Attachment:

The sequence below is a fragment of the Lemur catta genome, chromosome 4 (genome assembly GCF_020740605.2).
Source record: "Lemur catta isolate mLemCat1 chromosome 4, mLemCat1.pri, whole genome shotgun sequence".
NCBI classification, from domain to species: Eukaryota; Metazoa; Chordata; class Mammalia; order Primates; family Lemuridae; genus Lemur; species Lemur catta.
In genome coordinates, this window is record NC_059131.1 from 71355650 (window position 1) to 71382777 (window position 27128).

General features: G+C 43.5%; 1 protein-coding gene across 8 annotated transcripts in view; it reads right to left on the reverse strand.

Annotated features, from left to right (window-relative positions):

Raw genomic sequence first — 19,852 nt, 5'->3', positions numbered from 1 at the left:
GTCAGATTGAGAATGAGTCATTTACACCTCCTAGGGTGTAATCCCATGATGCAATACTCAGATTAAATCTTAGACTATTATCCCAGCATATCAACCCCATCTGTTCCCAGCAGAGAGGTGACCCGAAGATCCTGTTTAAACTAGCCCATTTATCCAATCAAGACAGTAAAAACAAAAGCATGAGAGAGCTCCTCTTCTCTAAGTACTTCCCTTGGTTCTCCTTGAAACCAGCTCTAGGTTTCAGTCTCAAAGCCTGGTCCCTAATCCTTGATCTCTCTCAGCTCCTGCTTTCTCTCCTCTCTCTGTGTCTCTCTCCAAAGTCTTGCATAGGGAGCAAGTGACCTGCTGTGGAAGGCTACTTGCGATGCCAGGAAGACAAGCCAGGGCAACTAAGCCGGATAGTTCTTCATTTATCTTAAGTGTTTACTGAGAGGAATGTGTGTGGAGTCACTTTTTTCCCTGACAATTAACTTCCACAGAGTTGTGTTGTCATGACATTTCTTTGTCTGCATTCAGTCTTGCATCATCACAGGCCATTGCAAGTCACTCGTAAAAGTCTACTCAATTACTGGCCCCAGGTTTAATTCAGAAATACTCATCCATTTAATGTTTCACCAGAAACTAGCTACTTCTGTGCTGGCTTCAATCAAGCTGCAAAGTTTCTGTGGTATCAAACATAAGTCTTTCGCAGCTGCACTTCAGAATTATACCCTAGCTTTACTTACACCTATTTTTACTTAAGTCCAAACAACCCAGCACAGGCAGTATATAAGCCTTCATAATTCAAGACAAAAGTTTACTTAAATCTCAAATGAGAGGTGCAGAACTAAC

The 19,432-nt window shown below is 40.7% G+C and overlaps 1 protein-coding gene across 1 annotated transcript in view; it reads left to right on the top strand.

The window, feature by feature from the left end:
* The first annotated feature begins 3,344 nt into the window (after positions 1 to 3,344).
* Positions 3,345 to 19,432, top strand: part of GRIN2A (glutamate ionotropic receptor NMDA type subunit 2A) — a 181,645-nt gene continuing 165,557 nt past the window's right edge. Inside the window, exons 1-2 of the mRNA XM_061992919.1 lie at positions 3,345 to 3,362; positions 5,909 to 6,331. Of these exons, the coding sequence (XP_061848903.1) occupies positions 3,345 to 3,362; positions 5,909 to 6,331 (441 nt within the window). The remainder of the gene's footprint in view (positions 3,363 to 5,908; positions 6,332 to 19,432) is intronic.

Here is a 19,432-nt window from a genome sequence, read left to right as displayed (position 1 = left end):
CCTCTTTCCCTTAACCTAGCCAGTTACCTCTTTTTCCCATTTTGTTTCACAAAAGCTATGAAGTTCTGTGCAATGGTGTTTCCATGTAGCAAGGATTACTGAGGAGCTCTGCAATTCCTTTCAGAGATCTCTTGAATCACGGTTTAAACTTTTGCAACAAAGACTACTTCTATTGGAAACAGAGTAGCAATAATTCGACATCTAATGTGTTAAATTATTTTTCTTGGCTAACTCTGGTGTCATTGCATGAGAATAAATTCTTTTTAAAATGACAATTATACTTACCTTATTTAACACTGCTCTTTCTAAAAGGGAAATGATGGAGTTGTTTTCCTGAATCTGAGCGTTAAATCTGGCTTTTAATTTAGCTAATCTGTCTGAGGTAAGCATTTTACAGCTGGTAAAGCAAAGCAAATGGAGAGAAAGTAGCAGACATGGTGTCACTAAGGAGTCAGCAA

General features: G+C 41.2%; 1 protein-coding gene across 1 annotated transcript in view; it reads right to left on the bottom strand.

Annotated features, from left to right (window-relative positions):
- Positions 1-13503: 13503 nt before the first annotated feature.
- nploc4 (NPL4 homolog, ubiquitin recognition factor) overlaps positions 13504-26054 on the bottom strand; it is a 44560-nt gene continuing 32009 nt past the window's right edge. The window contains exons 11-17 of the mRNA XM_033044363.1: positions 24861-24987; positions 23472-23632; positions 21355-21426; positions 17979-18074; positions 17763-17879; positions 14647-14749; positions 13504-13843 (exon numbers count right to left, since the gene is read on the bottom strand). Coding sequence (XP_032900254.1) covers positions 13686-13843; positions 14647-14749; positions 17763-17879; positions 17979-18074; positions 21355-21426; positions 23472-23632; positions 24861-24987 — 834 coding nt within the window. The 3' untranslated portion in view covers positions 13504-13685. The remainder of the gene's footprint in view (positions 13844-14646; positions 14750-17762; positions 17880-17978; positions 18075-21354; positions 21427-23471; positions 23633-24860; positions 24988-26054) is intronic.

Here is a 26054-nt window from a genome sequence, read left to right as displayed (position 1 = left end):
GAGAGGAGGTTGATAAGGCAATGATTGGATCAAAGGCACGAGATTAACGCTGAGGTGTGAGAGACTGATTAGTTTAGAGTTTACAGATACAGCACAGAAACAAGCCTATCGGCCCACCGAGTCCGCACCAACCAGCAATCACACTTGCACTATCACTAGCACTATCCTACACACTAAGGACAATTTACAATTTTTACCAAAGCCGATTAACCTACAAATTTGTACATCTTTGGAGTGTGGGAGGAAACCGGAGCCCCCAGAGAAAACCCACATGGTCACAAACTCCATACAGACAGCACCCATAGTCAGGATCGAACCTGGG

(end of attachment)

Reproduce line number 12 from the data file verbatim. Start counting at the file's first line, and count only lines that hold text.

* Positions 3,345 to 19,432, top strand: part of GRIN2A (glutamate ionotropic receptor NMDA type subunit 2A) — a 181,645-nt gene continuing 165,557 nt past the window's right edge. Inside the window, exons 1-2 of the mRNA XM_061992919.1 lie at positions 3,345 to 3,362; positions 5,909 to 6,331. Of these exons, the coding sequence (XP_061848903.1) occupies positions 3,345 to 3,362; positions 5,909 to 6,331 (441 nt within the window). The remainder of the gene's footprint in view (positions 3,363 to 5,908; positions 6,332 to 19,432) is intronic.